• other organic gastrointestinal diseases (i.e. careful exclusion of Crohn's disease)
      • concomitant treatment with steroids and/or antihistamines.
      Non-celiac gluten sensitivity (NCGS) is a condition where intestinal and extraintestinal symptoms are triggered by gluten ingestion in the absence of celiac disease and wheat allergy. Despite the great interest in NCGS, much remains unknown about the pathogenesis. Some studies seem to suggest that wheat components other than gluten (i.e. amylase/trypsine inhibitors, ATIs) can cause the symptoms, and therefore the term "non-celiac wheat sensitivity" (NCWS) has been proposed instead of NCGS. NCWS pathogenesis has been attributed to very different mechanisms: innate or adaptive immunity, incomplete digestion and/or absorption of fermentable oligosaccharides and disaccharides, monosaccharides and polyols, and, finally, psychological effect. In addition, it is believed that this condition is worldwide increasing, due to the evolution of wheat breeding (i.e. consumption of wheats with high gluten content), and that ancient wheats are better tolerated by NCWS patients than the modern ones. Therefore, the aim of the study is to determine whether the common belief regarding the fact that ancient wheats are better tolerated by NCWS patients than the modern ones is confirmed by scientific data, and to identify the wheat kernel components triggering this pathology. The availability of wheat materials with opposite characteristics, such as the period of development (ancient vs. modern), or the technological properties (cultivars with weak glutens vs. strong gluten), or the presence/absence of specific ATIs polypeptides, will allow to define the role played by these factors. The researchers take into consideration different tetraploid wheat genotypes derived from the Italian breeding activity carried out during the 20th century in comparison with landraces, primitive and old wheat cultivars previously cultivated and used mostly in Southern Italy for pasta and bread production, together with an experimental genetically modified (GM) wheat line expressing a lower amount of ATIs. For the purpose of the study, the collection has been subdivided into 5 groups, according to the breeding period. Wheat genotypes will be also evaluated for several parameters: protein content, gluten index, quantitative analysis of ATIs proteins by Mass Spectrometry, etc. The project has two objectives, related to the influence of wheat consumption on health: 1) extraction and testing of total kernel proteins, in order to evaluate the inflammatory response to gluten and non-gluten proteins by peripheral blood mononuclear cells (PBMC) and immunocytes extracted by the rectal mucosa of NCWS patients and healthy control subjects, and 2) clinically testing two wheat genotypes, selected on the basis of the previous in vitro studies, showing the highest and the lowest in vitro inflammatory response, in order to verify their effect in triggering NCWS symptoms.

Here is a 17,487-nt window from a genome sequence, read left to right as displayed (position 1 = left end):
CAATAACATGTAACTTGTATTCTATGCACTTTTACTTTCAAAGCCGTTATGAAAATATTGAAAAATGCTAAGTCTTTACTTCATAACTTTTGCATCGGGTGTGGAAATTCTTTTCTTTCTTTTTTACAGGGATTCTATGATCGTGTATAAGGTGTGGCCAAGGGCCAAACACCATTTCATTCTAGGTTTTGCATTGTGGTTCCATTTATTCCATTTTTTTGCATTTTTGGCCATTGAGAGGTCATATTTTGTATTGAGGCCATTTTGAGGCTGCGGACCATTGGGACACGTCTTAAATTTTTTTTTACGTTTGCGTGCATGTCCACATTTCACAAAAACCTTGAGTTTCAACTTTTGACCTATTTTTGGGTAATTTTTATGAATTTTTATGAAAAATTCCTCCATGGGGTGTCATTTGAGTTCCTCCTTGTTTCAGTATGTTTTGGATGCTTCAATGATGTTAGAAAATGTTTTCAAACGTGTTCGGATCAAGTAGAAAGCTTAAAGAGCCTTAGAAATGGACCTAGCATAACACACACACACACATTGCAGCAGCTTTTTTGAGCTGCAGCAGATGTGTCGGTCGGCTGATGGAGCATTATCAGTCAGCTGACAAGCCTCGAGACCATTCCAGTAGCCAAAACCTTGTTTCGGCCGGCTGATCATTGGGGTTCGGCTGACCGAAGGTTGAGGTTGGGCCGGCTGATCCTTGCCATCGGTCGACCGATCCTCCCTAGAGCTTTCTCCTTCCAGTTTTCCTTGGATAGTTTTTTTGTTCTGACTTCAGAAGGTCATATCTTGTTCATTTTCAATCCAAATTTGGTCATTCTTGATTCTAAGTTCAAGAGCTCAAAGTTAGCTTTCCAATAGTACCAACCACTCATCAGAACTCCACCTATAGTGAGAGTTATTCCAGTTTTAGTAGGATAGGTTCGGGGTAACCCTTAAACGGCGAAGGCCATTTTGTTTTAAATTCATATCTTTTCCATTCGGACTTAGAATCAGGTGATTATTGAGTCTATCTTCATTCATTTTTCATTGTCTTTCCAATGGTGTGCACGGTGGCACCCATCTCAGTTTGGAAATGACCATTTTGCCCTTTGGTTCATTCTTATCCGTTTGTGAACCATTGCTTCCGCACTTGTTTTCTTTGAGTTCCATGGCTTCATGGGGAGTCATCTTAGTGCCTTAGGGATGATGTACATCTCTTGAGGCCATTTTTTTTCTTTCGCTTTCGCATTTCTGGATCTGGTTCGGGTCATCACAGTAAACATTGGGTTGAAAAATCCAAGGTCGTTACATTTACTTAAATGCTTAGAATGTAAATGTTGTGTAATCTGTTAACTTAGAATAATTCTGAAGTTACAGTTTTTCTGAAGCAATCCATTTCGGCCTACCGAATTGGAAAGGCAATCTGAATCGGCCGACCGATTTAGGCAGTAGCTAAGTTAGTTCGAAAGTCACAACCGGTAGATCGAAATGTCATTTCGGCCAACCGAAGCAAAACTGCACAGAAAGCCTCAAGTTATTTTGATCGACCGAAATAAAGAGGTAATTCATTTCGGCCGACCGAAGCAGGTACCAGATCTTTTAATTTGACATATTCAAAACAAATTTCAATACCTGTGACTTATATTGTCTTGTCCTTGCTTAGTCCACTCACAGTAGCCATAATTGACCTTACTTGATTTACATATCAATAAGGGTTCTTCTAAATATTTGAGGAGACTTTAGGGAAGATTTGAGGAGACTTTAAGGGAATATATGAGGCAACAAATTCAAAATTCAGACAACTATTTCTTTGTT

2 locations

      Italy (2)
      • Department of Internal Medicine, Giovanni Paolo II Hospital of Sciacca
        Not specified
        Sciacca, Agrigento, Italy, 92019
      • Department of Internal Medicine, University Hospital of Palermo
        Not specified
        Palermo, Italy, 90129
      Status:
      not yet recruiting
      Type:
      Interventional
      Phase:
      -
      Start:
      31 December, 2016
      Updated:
      15 January, 2017
      Participants:
      50